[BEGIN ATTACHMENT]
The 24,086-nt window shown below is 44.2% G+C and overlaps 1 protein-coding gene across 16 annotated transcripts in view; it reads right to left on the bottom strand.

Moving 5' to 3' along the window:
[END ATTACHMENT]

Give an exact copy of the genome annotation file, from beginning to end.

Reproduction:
The 24,086-nt window shown below is 44.2% G+C and overlaps 1 protein-coding gene across 16 annotated transcripts in view; it reads right to left on the bottom strand.

Moving 5' to 3' along the window: